14 Responses to Washington Times heats up Attention Deficit Democracy

  1. W Baker March 26, 2006 at 12:33 pm #

    Mr. Bovard,
    You’ve obviously struck a nerve with Mr. Gancarski. He will allow and even second any secondary argument regarding the efficiency of the Federal government, but to question the legitimacy of the power-bloated Executive and Congressional offices is heresy.

    The real ad hominem issue for Garcanski and Blankley is their employer, a man who claims to be the Son of God. Just how much credibility can one bring to an argument when one keeps that sort of company? What sort of epistemological base does one claim in this situation? Facts and logical conclusions or that one got it straight from the mouth of God’s son? If there ever was a case for the cliche, ‘people in glass houses…’, I think this one might qualify!


  2. Jim March 26, 2006 at 12:40 pm #

    Mr. Baker –
    Thanks for your thoughtful comments.

    Yes, the Moon issue…. Perhaps because of space limitations, the book review did not refer to the discussion of Rev. Moon’s coronation in a Senate office building in 2004. Here’s the bit from the “Big Picture Myopia” chapter:

    One of the biggest Big Picture delusions in Washington is that congressmen understand what they are doing most of the time. However, many congressmen blunder through their days as haplessly as a Nebraska tourist wandering downtown Washington fruitlessly searching for the Washington Monument. For instance, on March 23, 2004, a dozen members of Congress attended a ceremony in a Senate office building at which the Rev. Sun Myung Moon was crowned as “humanity’s Savior, Messiah, Returning Lord and True Parent.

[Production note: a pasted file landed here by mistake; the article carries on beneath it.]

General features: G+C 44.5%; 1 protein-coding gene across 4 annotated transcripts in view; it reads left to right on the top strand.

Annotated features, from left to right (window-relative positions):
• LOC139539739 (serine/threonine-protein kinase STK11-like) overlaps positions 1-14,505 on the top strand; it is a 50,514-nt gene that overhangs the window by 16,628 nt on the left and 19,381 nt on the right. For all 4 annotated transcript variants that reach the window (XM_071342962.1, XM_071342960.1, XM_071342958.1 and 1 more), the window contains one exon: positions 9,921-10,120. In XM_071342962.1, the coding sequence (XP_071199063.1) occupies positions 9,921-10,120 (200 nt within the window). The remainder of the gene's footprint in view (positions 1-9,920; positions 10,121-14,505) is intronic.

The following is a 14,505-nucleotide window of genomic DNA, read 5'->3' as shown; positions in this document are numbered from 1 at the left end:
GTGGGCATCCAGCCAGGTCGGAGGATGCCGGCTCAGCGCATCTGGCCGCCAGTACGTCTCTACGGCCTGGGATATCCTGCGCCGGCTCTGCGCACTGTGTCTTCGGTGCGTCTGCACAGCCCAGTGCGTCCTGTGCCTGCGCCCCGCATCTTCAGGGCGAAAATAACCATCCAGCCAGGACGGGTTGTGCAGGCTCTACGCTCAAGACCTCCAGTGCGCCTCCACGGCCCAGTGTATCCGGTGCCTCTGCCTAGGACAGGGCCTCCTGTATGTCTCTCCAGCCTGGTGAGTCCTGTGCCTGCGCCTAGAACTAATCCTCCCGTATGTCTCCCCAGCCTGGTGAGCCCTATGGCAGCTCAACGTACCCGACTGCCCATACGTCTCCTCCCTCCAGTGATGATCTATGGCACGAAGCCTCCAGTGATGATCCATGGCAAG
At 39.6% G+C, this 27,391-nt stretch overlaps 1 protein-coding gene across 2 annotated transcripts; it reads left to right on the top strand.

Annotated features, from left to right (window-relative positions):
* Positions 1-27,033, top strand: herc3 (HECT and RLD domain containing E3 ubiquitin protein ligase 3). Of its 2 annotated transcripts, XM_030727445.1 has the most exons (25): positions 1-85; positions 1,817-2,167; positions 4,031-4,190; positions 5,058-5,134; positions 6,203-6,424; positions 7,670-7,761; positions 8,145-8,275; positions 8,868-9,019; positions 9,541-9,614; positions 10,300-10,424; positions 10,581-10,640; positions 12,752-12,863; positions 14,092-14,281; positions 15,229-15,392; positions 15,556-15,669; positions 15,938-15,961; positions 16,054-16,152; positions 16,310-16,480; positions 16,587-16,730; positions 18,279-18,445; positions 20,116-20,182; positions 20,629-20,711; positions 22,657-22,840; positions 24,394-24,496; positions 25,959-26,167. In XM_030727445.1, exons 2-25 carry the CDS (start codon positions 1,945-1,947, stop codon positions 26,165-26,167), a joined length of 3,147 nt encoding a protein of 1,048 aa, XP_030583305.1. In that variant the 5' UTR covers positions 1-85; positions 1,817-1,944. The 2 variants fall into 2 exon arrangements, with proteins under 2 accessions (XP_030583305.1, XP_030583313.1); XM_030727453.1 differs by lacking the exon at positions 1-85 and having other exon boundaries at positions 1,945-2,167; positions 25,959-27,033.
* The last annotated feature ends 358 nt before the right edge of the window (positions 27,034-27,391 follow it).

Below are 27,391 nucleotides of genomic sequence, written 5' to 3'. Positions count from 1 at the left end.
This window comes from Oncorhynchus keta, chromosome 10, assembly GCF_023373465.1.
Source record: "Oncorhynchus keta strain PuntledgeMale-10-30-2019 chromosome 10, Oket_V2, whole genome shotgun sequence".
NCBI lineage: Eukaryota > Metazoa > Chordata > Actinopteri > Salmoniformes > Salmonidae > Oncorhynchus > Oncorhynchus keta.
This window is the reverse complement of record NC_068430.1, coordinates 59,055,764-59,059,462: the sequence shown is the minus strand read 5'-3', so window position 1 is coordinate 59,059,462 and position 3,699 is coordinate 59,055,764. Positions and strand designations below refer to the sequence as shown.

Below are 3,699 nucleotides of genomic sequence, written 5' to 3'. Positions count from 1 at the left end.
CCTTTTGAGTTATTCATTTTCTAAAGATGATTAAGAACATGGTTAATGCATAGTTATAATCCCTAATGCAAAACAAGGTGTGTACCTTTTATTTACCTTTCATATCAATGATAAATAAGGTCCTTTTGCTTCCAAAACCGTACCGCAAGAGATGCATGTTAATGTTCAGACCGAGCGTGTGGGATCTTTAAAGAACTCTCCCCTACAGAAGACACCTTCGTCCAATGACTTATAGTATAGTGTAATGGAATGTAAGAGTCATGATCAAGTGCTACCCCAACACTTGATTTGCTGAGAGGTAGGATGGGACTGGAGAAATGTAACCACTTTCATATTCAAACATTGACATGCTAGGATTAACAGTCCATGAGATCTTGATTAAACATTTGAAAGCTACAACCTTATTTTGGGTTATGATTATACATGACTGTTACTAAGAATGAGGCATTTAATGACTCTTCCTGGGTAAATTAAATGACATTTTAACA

3. Steve March 26, 2006 at 1:25 pm #

    1.) it will help you with your book sales.

    2.) Isnt that Blakney guy the Gingrich stooge with the snotty accent? Sounds like a good enemy to have…

  4. Jim March 26, 2006 at 1:41 pm #

    Blankley is British. He has gone from vouching for the character of Gingrich to vouching for the character of Bush. This is progress, Washington-style.

  5. W Baker March 26, 2006 at 1:57 pm #

    I realise that the American population, by and large, are enthralled with the Queen’s English – at least the sound of it, although perhaps not the proper use of it – but is Washington politics so destitute that it has to import Cockneys by way of California as intellectual gatekeepers? (I ask out of ignorance because fifteen years of abjuring the realm has left me ignorant of the minutiae in Rome on the Potomac.)

    If you’ll pardon a little more ad hominem: I’ll take a Yorkshire accent any day over Mr. Blankley’s cockney twang!

  6. Jim March 26, 2006 at 2:04 pm #


    Actually, I would expect the typical Washingtonian to be unable to distinguish a Scottish accent from an Australian accent – must less a Cockney accent from a Yorkshire accent.

    I suspect that many Washingtonians mentally grovel at the sound of almost any western European accent. Who knows how much his guttural German accent added to Kissinger’s reputation for profundity?

  7. W Baker March 26, 2006 at 2:25 pm #

    I think Steve is correct; a Washington Times ‘take out’ piece on your book will only help sales. I’m in the book trade, albeit rare and antiquarian types; but I’m convinced that what passes for conservatives (by that I mean neocons) do not read anything outside their own school of thought (much like modern academicians and pretty much most modern “authorities”). Summa works for many of these types are Ann Coulter, David Limbaugh and the like. If they’re really “scholarly”, they’ll crack open Fukuyama! Perish the thought!